Thursday, September 29th, 2016 is a night to remember. Special thanks to Jess Thibodeau and his hard-working team at St. Andrews/The Shelter for putting all this together!
Tobacco, aka: Tom Fec, is the frontman for psychedelic electronica group Black Moth Super Rainbow. “Black Moth Super Rainbow” was supposedly originally a name for a cereal that Tom Fec created. And his moniker “Tobacco” is taken from the Tobacco Man character in the 1987 Troma movie Redneck Zombies.
For the past few years, Tobacco has been doing some solo work and he’s here tonight with “The Seven Fields of Aphelion” (aka: Maureen Boyle), “IFfernaut” (aka: Donna Kyler) on drums and “Father Hummingbird” (aka: Seth Ciotti) on the gong and guitar.
Tobacco is on tour for his new album “Sweatbox Dynasty,” which recently came out on Ghostly International, an excellent record label based in Ann Arbor, Michigan and run by Sam Valenti IV. As per every Tobacco album, it is unapologetically unique, rather nebulous and eminently enjoyable.
Outside of The Shelter, you’re in a line, shuffling past bums who are drunk and rambling and vacuuming up loose change. You’re patted down at the door. You enter the basement of St. Andrews to see hustling bartenders, busy merch tables and a smiling crazed-eyed sea of live music lovers.
Ah, the good ole intimate brick-walled basement of Saint Andrews Hall, “The Shelter.” Always feels like you’re in somebody’s basement here, like being suddenly transported back to the days o’ crackin’ brews and spittin’ flows. Or like you’re in some renegade survivalist’s hand-built underground safe space.
We run into Dan Conley, production manager for the venue, “I’m from Washington DC,” Dan says, “moved to Los Angeles and now I’m living in Detroit, just moved here. I’ve been a fan of Tobacco for a while now. All his people are super chill, they’re awesome to work with and I’m really excited about this show. We’re doing 65 shows in 70 days here this Fall, so having Tobacco in Detroit is a great way to kick things off. ”
Dino Ignagni, head of security, chimes in “Yeah, I’m also a fan of Tobacco and I love my job, so it’s gonna be a kickass night. I’m from Grosse Pointe but I’m saving up my duckets to move to Downtown Detroit. It’s getting crazy expensive to live down though here, man!”
When you go to your favorite bands show, in this case mine is Tobacco, it has the sense of re-joining a tribe of normally spread-out adherents who assemble periodically to feel real good through music. Normally you are scattered across the world and unconnected. But when your favorite musician comes to town, you’re suddenly all unified and electric, swaying to the beats together like psychedelic seaweed. One of the most meaningful rituals in the world is experiencing live music shows.
And what an incredibly diverse fanbase! Always love the variety o’ humans at a Tobacco show! The Shelter is thickly seething with Tobacco’s unpredictably eclectic fans. One man has a beard illumed by Christmas lights, there’s a red haired girl in a striped shirt and overalls who looks like a life-size Chucky doll. And some barefoot dreaded-out hippies for good measure. The guy has a single white feather in his hair and the open sky in his eyes and the girl is wearing baggy Aladdin pants with a paisley shawl over her knotted locks.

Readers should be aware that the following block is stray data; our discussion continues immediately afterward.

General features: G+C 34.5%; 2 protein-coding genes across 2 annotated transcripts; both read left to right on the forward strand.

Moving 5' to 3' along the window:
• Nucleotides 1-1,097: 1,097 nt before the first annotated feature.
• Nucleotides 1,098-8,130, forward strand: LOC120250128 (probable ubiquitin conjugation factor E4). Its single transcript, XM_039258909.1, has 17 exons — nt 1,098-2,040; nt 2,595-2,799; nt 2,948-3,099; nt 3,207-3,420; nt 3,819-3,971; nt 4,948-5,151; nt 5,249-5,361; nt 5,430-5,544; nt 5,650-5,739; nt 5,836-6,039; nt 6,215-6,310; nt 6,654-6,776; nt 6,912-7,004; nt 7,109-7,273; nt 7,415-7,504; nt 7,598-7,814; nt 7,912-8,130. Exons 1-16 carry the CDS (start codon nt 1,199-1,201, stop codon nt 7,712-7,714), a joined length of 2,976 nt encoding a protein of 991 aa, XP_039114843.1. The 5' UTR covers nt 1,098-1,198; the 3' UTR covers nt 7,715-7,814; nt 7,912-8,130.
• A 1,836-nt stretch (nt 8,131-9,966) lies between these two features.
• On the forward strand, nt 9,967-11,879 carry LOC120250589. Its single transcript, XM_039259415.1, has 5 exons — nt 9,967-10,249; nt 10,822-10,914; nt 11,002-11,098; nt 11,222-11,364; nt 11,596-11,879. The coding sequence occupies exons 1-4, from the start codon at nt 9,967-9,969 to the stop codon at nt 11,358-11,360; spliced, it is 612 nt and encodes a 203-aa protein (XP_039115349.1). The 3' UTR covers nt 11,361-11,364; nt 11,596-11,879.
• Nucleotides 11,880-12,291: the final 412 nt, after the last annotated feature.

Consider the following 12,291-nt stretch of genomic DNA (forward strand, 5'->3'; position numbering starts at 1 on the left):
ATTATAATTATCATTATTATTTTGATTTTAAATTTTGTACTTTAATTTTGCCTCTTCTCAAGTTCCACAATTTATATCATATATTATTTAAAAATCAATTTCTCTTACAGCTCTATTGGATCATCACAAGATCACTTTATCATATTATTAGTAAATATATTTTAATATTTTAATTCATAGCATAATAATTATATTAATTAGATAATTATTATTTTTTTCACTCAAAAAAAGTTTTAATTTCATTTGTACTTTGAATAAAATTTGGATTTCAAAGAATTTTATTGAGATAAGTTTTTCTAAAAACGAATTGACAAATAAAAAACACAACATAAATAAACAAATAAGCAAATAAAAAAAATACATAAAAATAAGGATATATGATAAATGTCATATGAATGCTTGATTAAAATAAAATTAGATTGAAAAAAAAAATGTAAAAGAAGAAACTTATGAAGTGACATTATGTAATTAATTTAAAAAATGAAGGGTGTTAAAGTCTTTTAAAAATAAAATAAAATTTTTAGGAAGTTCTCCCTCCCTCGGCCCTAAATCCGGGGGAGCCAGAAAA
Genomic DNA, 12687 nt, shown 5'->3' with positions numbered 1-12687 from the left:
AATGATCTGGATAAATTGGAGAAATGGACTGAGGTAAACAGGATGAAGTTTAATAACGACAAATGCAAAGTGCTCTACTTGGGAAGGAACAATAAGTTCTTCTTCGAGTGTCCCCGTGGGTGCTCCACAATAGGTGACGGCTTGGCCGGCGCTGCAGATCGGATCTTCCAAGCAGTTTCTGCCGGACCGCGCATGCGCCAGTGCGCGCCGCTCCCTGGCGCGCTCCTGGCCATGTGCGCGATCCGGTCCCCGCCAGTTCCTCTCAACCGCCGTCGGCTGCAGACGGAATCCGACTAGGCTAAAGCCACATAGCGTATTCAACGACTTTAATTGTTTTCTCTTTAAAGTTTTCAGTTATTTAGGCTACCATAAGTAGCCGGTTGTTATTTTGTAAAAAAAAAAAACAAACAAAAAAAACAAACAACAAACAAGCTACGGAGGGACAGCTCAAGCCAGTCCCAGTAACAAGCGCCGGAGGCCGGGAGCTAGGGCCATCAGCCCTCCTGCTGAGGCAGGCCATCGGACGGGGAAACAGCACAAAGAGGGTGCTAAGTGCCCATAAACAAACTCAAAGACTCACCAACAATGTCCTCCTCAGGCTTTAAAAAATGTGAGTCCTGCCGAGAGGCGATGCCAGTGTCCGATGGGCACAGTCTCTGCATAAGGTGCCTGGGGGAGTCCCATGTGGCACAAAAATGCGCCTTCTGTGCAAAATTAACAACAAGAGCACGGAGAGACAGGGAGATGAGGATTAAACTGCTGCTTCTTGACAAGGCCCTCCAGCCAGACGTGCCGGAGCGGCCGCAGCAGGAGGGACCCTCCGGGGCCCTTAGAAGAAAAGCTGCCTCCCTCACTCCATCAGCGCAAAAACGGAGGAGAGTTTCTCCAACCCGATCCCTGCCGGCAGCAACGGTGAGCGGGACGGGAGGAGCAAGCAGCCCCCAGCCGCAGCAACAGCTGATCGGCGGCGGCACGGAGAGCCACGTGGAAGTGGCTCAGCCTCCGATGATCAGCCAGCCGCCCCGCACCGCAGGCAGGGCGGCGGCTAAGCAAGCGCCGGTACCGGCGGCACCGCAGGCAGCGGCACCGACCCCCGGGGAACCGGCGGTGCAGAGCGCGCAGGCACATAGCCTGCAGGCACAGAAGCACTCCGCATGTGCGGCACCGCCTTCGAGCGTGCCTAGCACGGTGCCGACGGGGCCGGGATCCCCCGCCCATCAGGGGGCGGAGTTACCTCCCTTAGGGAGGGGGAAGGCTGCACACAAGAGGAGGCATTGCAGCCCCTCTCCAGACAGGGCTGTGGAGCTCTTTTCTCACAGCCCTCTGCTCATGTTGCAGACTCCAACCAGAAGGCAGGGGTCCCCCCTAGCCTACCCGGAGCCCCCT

The first of two kicker acts take the stage. Odonis Odonis are from Toronto, Canada. Heavy industrial type sound, reminiscent of early Nine Inch Nails. You step on the elevator, it drops, you’re free-falling. The tunnel is swirling, the void is opening and you’re falling, falling, falling. Head banging thrasher-like, instrument infused electronica, the sonically pulverizing your solar plexus type drops and scurries.
After that, the second kicker act goes on. High Tides, a Malibu electronica duo, lay down calming beach music supplemented with hilarious surfing and homemade boating tourism videos from the 1980’s, thus providing a gentle segue into the headliners manifestation.
At 10:45pm, at long last, Tobacco and company come on-stage to wild applause. The crowd is compacting towards the front of the stage, you can feel the body-push tightening.
IFfernaut sits at the drums wearing a black skimask, Father Hummingbird is in a baseball hat hitting the gong and playing guitar, Tobacco’s woman The Seven Fields of Aphelion is on the decks behind an LED “Tobacco” sign and Tobacco himself is maskless and beardless in a baseball hat, sitting cross-legged on floor next to her.
The music is gooey, hard-hitting, space-time warping. The homemade videos, a trademark of Tobacco shows, are hilariously bizarre. Each song builds the audience up more and more and more. High-energy crowd. One fan is dancing in a neon green latex Tobacco mask. One girl is wearing a purple head dinosaur fin, another man is in a Mao hat and Phantasm hooded sweatshirt.
Tobacco mixes in some old favorites with his new album and when he plays “Constellation Dirtbike Head,” a full-contact mosh pit springs up in the front center. By the end of the show, you feel like a walking jellied piece of Creepy Crawlers Plasti-Goop, multi-colored liquefied PVC, partially melted from all the pogo-sticking jumping and headbanging around.
Tobacco has a huge following in Detroit and after a well-deserved encore, Tobacco and company exeunt stage right. The smiling audience, howling with good vibes, filters up the stairwell, gyro-coptering up and out into the Detroit night.
JobbieCrew photo gallery of TOBACCO live in Detroit: